Iceland's four-day-week trial deemed an ‘overwhelming success’—could the UK be next?

A study researching the efficacy of a four-day work week has labeled as a success

four day work week
(Image credit: Richard Drury / Getty Images)

A new study conducted by Iceland’s Association for Sustainable Democracy (Alda) and UK-based thinktank Autonomy, has suggested that a successful trial for a four-day working week might be the pioneer for a worldwide reduction in working hours. The study found that productivity remained largely the same—and in some cases higher—when the working week is one day less. 

Lockdown has left many of us thinking more about our work/life balance, with longer hours working and feeling constantly on call linked to insomnia, anxiety, and burnout. Could a shorter working week ease the pressure? 

The study, involving 2,500 participants—which is around 1% of the workforce in Iceland—has suggested that workers are able to work to a better standard when working fewer hours weekly. The study took place across various different working sectors such as preschools, offices, social service providers, and hospitals.

Will Stronge, the director of research at Autonomy said, “This study shows that the world’s largest-ever trial of a shorter working week in the public sector was by all measures an overwhelming success.”


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The report also noted that 86% of Iceland’s working population are already working fewer hours or “gaining the right to shorten their hours,” following the success of this trial.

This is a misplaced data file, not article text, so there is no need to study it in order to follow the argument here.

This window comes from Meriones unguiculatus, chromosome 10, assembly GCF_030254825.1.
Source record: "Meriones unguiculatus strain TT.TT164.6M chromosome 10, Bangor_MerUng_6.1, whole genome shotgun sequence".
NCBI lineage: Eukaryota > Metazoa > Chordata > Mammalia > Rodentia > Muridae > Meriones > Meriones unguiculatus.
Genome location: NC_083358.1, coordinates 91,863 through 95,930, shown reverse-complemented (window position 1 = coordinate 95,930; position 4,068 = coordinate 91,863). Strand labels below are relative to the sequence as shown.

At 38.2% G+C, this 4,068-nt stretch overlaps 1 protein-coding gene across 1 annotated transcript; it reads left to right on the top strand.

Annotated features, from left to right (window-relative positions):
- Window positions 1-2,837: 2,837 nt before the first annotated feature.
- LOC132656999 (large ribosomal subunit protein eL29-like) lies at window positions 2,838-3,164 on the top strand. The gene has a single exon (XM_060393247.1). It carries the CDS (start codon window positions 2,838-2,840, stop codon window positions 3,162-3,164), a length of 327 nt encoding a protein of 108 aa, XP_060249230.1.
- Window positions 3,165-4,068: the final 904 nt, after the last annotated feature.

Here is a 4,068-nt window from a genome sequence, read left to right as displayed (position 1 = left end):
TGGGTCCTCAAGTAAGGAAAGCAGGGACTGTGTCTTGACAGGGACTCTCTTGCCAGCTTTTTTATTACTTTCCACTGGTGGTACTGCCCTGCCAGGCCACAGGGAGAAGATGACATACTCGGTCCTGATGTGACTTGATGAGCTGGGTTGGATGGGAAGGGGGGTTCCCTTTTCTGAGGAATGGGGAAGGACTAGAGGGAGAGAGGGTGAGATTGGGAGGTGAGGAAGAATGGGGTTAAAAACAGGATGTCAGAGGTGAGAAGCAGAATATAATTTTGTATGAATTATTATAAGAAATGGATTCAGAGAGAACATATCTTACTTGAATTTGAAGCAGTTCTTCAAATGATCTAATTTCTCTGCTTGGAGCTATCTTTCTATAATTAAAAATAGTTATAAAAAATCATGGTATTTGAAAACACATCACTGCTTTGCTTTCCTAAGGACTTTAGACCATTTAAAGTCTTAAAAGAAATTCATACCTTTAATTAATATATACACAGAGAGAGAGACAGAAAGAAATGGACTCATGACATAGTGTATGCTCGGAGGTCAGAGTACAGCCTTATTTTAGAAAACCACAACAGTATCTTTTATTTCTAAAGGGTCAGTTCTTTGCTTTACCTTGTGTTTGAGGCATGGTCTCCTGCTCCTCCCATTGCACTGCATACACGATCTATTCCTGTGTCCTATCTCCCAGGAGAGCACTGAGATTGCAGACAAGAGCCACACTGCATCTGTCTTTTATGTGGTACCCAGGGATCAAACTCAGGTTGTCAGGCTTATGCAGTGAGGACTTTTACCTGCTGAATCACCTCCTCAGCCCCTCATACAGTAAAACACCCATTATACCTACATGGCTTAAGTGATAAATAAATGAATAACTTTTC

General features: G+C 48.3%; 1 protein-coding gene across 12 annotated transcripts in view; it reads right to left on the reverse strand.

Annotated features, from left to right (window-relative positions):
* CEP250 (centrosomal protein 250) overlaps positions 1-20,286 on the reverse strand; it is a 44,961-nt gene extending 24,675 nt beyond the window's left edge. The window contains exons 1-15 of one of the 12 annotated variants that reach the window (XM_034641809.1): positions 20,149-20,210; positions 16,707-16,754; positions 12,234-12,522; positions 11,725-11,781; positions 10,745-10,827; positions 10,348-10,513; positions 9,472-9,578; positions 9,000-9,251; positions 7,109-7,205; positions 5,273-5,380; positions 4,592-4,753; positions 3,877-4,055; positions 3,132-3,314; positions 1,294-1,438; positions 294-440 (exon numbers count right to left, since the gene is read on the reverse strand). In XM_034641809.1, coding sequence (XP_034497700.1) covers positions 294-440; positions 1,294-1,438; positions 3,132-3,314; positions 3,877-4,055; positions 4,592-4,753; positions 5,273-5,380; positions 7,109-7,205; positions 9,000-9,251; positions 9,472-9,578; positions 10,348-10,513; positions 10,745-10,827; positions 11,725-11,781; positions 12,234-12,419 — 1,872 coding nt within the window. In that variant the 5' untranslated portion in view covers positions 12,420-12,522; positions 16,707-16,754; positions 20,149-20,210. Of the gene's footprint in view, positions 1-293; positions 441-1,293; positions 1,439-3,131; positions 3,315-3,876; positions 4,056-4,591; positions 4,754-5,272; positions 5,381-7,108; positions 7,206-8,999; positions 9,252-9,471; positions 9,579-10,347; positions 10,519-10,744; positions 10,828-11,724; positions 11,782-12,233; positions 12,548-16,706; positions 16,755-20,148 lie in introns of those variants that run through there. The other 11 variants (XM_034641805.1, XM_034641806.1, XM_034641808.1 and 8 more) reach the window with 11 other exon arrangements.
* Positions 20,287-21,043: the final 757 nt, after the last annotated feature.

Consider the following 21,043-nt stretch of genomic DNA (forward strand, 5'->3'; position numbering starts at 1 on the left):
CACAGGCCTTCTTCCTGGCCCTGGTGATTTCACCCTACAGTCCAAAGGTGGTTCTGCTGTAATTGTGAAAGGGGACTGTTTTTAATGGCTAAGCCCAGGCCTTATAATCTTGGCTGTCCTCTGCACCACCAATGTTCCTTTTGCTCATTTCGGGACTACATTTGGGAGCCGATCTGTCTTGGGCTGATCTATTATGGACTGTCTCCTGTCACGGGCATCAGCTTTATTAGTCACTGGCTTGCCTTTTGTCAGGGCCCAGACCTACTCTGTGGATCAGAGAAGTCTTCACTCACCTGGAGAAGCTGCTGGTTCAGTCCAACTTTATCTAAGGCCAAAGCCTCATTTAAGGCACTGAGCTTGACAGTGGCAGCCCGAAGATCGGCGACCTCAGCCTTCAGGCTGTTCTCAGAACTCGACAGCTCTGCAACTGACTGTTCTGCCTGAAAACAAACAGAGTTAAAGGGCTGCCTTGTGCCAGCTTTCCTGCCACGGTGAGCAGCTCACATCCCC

Will Stonge continued to say that the study’s success indicates that a four-day working week could work in other countries, acting as a "blueprint" for future trials. “It shows that the public sector is ripe for being a pioneer of shorter working weeks and lessons can be learned for other governments,” he said. Alda researcher Gudmundur D. Haraldsson, added, “The Icelandic shorter working week journey tells us that not only is it possible to work less in modern times but that progressive change is possible too." 

A US company named Buffer also reported positive results after they moved their whole company into a four-day working week schedule. 

The Atlantic reported about the company's findings, “people who work a four-day week generally report that they’re healthier, happier, and less crunched for time; their employers report that they’re more efficient and more focused.”

four day work week

(Image credit: Willie B. Thomas / Getty Images)

This topic has been widely discussed in the UK for years. In 2018, Frances O’Grady spoke on behalf of the Trade Union Congress (TUC) at a Congress meeting in Manchester and committed the TUC to push for a four-day working week in the UK. She stated, “I believe that in this century, we can win a four-day working week, with decent pay for everyone. Let’s take back control of working time. Ban zero hours. Win two-way flexibility. And end exploitation, once and for all.”

A petition is currently being circulated in the UK that needs 50,000 signatures before being discussed in parliament. A group called the 4 Day Week Campaign has been pushing for shorter working weeks in the UK for many years and has begun promoting people to sign this petition to encourage parliamentary change. 

The group said on Twitter, “70% of the UK public want a #4dayweek with no loss of pay - the time has come.”

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Workers in the UK are all for this concept and many are hopeful that the UK will implement a four-day workweek in the future. One social media user said, "I love the idea of a four-day work week. Work shouldn't consume our lives. 

"We need more time to relax and enjoy being alive instead of spending a two-day weekend recovering from the work week/preparing ourselves to return."